UC San Diego Chancellor Pradeep Khosla: Blunt-spoken visionary or belittling bully?
He’s overseen $2.5 billion in construction of new buildings in the past five years. An additional $4 billion or so are in the works. Private donations are at an all-time high. So is enrollment, which hit nearly 39,000 last fall.
“Pradeep Khosla is the best chancellor UC San Diego has ever had,” said Rajesh Gupta, one of the school’s computer scientists. “The. Best.”
Many agree. But midway through his seventh year in office, questions are being raised about Khosla’s management style.
Nine current and former employees told the San Diego Union-Tribune that a University of California Office of the President (UCOP) investigator asked them in recent months whether Khosla or senior staff had exhibited bullying behavior toward campus employees.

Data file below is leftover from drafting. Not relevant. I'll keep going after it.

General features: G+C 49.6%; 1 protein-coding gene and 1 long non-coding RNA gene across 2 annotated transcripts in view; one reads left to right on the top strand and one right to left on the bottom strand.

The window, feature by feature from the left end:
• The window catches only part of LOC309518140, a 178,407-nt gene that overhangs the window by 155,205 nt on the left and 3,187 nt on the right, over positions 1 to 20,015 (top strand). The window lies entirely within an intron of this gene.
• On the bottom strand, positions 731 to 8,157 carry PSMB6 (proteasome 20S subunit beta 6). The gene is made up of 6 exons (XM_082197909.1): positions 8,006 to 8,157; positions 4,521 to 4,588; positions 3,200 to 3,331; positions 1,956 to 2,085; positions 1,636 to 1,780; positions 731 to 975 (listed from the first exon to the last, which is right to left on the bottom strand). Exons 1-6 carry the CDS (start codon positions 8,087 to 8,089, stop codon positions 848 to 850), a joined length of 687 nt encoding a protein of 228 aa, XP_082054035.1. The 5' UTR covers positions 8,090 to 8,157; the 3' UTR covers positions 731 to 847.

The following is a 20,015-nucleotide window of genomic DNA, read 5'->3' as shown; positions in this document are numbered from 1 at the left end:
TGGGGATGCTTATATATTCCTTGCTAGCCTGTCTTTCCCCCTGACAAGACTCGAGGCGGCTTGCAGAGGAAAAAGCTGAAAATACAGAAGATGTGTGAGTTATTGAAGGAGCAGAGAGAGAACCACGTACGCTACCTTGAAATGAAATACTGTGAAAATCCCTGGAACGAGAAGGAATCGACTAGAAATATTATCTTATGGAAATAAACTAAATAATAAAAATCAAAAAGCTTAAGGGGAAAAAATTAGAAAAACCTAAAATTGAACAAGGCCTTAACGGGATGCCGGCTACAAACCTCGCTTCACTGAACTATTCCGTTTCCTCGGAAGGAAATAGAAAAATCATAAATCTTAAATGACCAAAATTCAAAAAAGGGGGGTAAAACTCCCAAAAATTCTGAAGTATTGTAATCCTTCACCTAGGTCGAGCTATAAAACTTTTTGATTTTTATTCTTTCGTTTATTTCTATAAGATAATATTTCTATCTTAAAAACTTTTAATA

Seven of those told the investigator that Khosla can be insulting, demeaning, rude or threatening.
The group included three former campus administrators who went on the record in December, characterizing Khosla as a bully in a story published by the Union-Tribune.
UC San Diego said that it is cooperating with UCOP in the investigation that was highlighted in that story. UCOP would not discuss the matter, which appears to have started with a whistleblower report. Nor would Khosla, who has been UC San Diego’s chancellor since 2012, when he arrived from Carnegie Mellon University, where he was dean of engineering.